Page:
The revolver flashed, she fell to the floor with a shriek, struggled to her feet and then ran out the door and into the hall. Convulsive sobs mingled with her cries that she’d been shot, and woke the next door neighbor, Mrs. Strong.  Aghast at the sight of blood pouring from Frances’ scalp, Mrs. Strong nearly fainted and had to hold onto the wall to stop from keeling over. Upstairs, Henry C. Dart, a flour merchant with offices at 90 Broad Street, heard the screams and came down to investigate. He sent the Esther Harris to summon Dr. Leszysky. Someone notified the police, who took so long to arrive that Dart wrote a complaint to the Police Board. Dr. Leszysky treated Frances, whose wounds did not appear to be life threatening. Until the police showed up, neither Dart nor any of the small crowd of residents who’d been awakened had any inclination to confront Dr. Tauszky, an armed man who’d just shot his wife. Eventually, Policeman Abraham Philips arrived, and he and Dart broke down the doctor’s office door.


Inside, the doctor lay next to his wardrobe. Blood pooled from a bullet wound in his forehead, but Leszysky’s quick examination confirmed the doctor was still breathing; the bullet had fractured the Tauszky’s skull, carving a grove along the bone before exiting near his left temple. With several reporters in its wake an ambulance arrived to cart Tauszky to nearby Presbyterian Hospital. Frances remained behind. “She is suffering now more from nervous prostration than anything else,” Leszysky informed the press.

Dr. Tauszky’s physical prognosis was good too, but his mind was a different matter. Policeman Phillips prevented an attempt at defenestration, and doctors confined Tauszky to a straightjacket. He asked after his wife, but then refused to believe she was still alive. Tauszky’s sister cajoled Frances into writing him a letter.

My Darling Husband:


I am all right. Am only prostrated by nervousness. You will, I am told, get better soon. Do not worry, dear, and as soon as I can get out rest assured I will come to see you.


Lovingly, Frances.


The doctor pronounced the correspondence a forgery, and even when Frances did visit he refused to believe she was anything but a ghost. His ravings went further and further, one day he accused his nurses of being part of a vast conspiracy of 80,000 people who wanted him dead, on the next he was claiming to be the only man who could save the Republican Party.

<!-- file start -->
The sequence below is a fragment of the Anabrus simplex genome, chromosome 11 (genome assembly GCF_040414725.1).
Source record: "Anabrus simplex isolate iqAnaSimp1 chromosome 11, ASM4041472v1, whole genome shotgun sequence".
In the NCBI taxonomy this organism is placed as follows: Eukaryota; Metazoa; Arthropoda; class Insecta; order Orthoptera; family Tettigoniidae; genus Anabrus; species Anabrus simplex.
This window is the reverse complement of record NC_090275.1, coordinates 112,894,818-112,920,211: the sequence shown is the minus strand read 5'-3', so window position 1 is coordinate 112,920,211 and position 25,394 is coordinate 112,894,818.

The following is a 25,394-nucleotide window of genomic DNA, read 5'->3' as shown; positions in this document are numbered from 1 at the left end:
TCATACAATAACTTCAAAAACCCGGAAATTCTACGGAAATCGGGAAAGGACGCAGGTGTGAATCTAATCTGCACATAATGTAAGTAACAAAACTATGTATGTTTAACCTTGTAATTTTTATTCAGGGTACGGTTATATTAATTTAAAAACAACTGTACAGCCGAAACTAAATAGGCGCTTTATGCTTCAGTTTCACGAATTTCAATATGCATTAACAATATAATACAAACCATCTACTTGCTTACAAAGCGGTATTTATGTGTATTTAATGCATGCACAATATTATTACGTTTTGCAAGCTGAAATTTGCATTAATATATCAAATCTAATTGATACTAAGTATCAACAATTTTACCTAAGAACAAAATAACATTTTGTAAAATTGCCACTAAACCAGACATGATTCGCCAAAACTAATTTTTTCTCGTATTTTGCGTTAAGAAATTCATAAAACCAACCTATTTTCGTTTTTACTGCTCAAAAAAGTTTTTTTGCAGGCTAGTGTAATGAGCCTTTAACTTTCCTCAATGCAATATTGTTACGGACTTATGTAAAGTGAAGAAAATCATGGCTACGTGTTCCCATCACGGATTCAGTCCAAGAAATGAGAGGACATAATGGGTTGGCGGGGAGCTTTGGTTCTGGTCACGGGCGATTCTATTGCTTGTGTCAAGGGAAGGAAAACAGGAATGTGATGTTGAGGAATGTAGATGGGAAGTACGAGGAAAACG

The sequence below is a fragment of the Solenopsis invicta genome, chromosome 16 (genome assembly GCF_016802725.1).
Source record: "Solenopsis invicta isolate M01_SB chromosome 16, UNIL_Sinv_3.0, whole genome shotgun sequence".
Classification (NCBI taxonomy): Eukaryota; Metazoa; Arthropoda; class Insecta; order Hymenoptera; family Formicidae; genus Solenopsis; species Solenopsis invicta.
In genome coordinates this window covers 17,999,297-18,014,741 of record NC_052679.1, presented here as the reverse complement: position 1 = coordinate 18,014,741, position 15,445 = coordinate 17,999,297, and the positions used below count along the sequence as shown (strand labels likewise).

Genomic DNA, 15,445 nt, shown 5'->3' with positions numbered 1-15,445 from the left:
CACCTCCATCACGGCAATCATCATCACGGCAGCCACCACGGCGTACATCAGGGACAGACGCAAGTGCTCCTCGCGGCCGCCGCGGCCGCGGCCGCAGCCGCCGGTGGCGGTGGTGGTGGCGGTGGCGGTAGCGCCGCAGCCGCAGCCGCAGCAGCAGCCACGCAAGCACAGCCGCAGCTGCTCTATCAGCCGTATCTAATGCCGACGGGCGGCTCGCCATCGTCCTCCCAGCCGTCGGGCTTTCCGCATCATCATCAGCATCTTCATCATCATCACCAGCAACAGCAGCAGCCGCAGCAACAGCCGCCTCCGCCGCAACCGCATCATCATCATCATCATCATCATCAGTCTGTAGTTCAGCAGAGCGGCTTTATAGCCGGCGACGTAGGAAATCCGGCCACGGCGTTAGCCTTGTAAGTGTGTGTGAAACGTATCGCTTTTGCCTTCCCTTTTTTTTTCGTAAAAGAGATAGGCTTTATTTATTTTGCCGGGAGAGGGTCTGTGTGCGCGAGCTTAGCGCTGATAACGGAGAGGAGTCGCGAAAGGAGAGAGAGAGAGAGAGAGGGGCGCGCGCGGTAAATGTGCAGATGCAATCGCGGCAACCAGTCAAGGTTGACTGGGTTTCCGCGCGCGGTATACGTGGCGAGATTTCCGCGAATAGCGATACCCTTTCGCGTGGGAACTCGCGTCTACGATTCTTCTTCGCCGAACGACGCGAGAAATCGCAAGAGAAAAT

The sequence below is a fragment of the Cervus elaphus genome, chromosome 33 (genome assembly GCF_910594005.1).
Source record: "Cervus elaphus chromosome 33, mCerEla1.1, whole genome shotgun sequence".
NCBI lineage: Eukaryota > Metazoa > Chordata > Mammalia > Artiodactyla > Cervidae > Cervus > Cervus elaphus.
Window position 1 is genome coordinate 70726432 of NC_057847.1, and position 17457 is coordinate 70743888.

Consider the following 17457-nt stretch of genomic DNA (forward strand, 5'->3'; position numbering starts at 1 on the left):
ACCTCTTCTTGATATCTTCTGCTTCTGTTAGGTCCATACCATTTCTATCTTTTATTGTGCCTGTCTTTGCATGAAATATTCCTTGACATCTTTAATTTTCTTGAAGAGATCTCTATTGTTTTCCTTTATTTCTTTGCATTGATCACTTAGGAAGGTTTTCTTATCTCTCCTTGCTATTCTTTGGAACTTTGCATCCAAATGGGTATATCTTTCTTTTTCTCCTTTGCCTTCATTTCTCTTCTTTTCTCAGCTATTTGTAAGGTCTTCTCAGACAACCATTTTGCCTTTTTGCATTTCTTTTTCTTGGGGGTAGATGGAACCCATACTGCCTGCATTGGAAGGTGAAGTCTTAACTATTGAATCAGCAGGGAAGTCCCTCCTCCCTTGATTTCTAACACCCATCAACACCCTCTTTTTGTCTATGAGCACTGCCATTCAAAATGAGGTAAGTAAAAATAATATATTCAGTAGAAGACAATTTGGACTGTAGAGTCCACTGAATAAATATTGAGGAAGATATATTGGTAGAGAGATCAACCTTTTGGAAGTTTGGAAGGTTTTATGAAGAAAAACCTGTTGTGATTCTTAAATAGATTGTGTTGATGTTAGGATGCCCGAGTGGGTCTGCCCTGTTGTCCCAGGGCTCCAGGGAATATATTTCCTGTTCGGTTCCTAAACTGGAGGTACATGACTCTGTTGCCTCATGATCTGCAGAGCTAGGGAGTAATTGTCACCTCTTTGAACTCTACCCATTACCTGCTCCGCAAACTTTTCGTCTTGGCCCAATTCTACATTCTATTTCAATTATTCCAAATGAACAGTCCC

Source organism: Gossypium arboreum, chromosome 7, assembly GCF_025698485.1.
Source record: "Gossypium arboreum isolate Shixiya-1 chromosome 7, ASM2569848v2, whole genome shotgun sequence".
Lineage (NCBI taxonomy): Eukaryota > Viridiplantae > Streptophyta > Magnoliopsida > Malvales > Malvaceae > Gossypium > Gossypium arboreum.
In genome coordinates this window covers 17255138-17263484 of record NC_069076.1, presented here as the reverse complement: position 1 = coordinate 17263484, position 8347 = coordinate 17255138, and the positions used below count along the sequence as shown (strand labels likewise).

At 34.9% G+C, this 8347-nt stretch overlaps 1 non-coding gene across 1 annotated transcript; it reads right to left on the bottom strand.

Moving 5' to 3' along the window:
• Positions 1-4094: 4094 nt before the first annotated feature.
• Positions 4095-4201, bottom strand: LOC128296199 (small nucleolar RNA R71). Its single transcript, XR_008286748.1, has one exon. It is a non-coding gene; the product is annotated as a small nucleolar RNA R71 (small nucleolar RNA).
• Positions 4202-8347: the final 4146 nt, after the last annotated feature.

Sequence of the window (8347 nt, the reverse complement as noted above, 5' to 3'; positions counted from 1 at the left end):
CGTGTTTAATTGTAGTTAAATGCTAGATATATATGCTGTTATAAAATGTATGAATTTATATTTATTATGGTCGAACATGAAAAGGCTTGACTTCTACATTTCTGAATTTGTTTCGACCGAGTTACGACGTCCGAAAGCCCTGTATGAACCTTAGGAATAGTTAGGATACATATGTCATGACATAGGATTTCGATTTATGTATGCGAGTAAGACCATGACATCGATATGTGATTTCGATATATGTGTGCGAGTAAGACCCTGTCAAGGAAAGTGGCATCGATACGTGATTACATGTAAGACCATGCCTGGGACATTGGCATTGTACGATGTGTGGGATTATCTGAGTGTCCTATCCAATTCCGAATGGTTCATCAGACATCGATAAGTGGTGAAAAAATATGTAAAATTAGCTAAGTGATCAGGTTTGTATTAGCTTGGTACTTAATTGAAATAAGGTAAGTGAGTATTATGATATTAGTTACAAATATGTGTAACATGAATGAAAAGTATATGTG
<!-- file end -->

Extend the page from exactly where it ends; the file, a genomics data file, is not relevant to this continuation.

At the end of January, a sheriff’s jury found the doctor insane, and at the family’s request the court sent him to a private asylum outside of Hartford, Connecticut, where he died in November, 1889. Frances eventually returned to her mother and father. It was one of the bystanders who watched workmen empty out the Tauszky’s apartment that had the definitive word on the affair. “What a travesty…” a reporter heard him say, “the idea of an insane doctor giving evidence as an expert in cases of insanity.”


The Lothario of the Law Courts

Fictional men in love have been known to engage in acts of striking bravery; Leander swam the Hellespont, Romeo braved the House of Capulet’s guards for an evening’s canoodling with Juliet, and Sir Gawain fought a whole host of knights and risked drowning merely because his fair maiden asked him to seize a tree branch which she particularly desired. Emanuel Schulhafer, a 25 year old clerk in his father’s grocery store at 1351 Third Avenue in New York, bore little in common with these legendary men. Nevertheless, he was very much in love with a pretty cook who worked in the kitchen of one of the large houses which lined the bucolic streets of the Upper East Side. Schulhafer’s parents did not approve; in 1885 it was simply not acceptable for a Jewish boy to be seen in the company of an Irish cook.

Nevertheless, on the night of January 7, Schulhafer invited her to join him at a performance of The Private Secretary at the Madison Square Theater. Schulhafer donned his best garb; Newmarket coat, three button vest, boiled white shirt complete with a high starched collar, and a pair of highly polished “toothpick” shoes, so-called because they were exceedingly narrow and finished in a sharp point. After scalloping his bangs so that they hung in curls along his forehead, the erstwhile beau picked up his Irish belle and headed for the theater.

Defying his parents was one thing, but defying them and getting caught was more than Schulhafer was willing to undertake no matter how pretty the colleen. Afraid of being recognized, Schulhafer donned a disguise a few blocks from the theater. He’d chosen his means of concealment poorly, for it was a long and bushy gray beard that flowed to nearly chest length. Even worse than its size and color, the beard was entirely too big, and hung loosely on Schulhafer’s narrow face. His date’s reaction is unknown, but she and Schulhafer took their seats front and center.

The first act went fine, but when Schulhafer reached over to whisper a comment in his date’s ear before the commencement of the second his beard got caught in her dress, and his efforts to free himself excited the attention of a few of the theater’s patrons. As the second act got underway, the theater-goers spent more time watching Schulhafer than the actors. Titters of laughter became giggles, for each time that he moved his head the oversized beard refused to follow suit. Quiet whispers became a little louder as people speculated on the young man’s identity; a bank clerk who’d absconded with funds and was out on a night on the town in disguise, or perhaps a detective sent to keep an eye on a suspect. Finally the giggles and loud whispers became too much for the ushers and Schulhafer was more or less discreetly hustled from his seat and into an upstairs office. Here, Captain Williams of the New York Police Department waited, and placed Schulhafer under arrest. The cook presumably found her own way home.